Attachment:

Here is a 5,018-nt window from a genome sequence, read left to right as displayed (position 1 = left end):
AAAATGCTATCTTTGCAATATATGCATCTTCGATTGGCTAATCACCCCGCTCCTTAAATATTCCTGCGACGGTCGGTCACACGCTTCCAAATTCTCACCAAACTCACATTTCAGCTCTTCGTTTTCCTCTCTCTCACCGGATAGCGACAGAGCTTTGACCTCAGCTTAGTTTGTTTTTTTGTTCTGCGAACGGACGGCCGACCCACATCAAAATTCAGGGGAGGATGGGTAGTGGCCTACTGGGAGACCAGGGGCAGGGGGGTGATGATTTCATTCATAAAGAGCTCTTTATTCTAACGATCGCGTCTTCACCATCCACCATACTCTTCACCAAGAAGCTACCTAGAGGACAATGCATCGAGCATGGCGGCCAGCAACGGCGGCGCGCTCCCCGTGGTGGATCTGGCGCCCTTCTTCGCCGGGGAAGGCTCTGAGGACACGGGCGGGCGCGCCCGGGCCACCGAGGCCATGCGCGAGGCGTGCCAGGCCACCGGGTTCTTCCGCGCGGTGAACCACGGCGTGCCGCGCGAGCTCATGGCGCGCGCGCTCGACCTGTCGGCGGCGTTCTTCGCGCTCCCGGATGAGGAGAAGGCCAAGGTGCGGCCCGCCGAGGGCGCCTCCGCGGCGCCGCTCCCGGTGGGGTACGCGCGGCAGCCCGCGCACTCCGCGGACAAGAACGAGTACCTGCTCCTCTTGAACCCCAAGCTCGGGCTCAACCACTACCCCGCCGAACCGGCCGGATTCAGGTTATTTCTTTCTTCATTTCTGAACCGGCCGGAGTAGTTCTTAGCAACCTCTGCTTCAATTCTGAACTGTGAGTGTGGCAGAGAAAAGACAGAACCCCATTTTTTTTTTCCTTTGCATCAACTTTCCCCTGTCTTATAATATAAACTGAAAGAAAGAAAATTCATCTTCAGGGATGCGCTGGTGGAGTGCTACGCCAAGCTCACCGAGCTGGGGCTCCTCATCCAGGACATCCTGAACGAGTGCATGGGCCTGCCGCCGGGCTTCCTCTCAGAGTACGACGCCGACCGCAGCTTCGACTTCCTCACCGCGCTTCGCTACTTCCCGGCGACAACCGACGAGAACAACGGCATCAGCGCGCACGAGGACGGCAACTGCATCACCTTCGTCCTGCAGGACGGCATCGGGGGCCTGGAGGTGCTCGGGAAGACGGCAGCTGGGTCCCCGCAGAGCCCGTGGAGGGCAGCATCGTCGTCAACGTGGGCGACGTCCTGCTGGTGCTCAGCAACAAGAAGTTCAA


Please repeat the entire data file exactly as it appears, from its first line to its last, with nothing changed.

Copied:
Here is a 5,018-nt window from a genome sequence, read left to right as displayed (position 1 = left end):
AAAATGCTATCTTTGCAATATATGCATCTTCGATTGGCTAATCACCCCGCTCCTTAAATATTCCTGCGACGGTCGGTCACACGCTTCCAAATTCTCACCAAACTCACATTTCAGCTCTTCGTTTTCCTCTCTCTCACCGGATAGCGACAGAGCTTTGACCTCAGCTTAGTTTGTTTTTTTGTTCTGCGAACGGACGGCCGACCCACATCAAAATTCAGGGGAGGATGGGTAGTGGCCTACTGGGAGACCAGGGGCAGGGGGGTGATGATTTCATTCATAAAGAGCTCTTTATTCTAACGATCGCGTCTTCACCATCCACCATACTCTTCACCAAGAAGCTACCTAGAGGACAATGCATCGAGCATGGCGGCCAGCAACGGCGGCGCGCTCCCCGTGGTGGATCTGGCGCCCTTCTTCGCCGGGGAAGGCTCTGAGGACACGGGCGGGCGCGCCCGGGCCACCGAGGCCATGCGCGAGGCGTGCCAGGCCACCGGGTTCTTCCGCGCGGTGAACCACGGCGTGCCGCGCGAGCTCATGGCGCGCGCGCTCGACCTGTCGGCGGCGTTCTTCGCGCTCCCGGATGAGGAGAAGGCCAAGGTGCGGCCCGCCGAGGGCGCCTCCGCGGCGCCGCTCCCGGTGGGGTACGCGCGGCAGCCCGCGCACTCCGCGGACAAGAACGAGTACCTGCTCCTCTTGAACCCCAAGCTCGGGCTCAACCACTACCCCGCCGAACCGGCCGGATTCAGGTTATTTCTTTCTTCATTTCTGAACCGGCCGGAGTAGTTCTTAGCAACCTCTGCTTCAATTCTGAACTGTGAGTGTGGCAGAGAAAAGACAGAACCCCATTTTTTTTTTCCTTTGCATCAACTTTCCCCTGTCTTATAATATAAACTGAAAGAAAGAAAATTCATCTTCAGGGATGCGCTGGTGGAGTGCTACGCCAAGCTCACCGAGCTGGGGCTCCTCATCCAGGACATCCTGAACGAGTGCATGGGCCTGCCGCCGGGCTTCCTCTCAGAGTACGACGCCGACCGCAGCTTCGACTTCCTCACCGCGCTTCGCTACTTCCCGGCGACAACCGACGAGAACAACGGCATCAGCGCGCACGAGGACGGCAACTGCATCACCTTCGTCCTGCAGGACGGCATCGGGGGCCTGGAGGTGCTCGGGAAGACGGCAGCTGGGTCCCCGCAGAGCCCGTGGAGGGCAGCATCGTCGTCAACGTGGGCGACGTCCTGCTGGTGCTCAGCAACAAGAAGTTCAA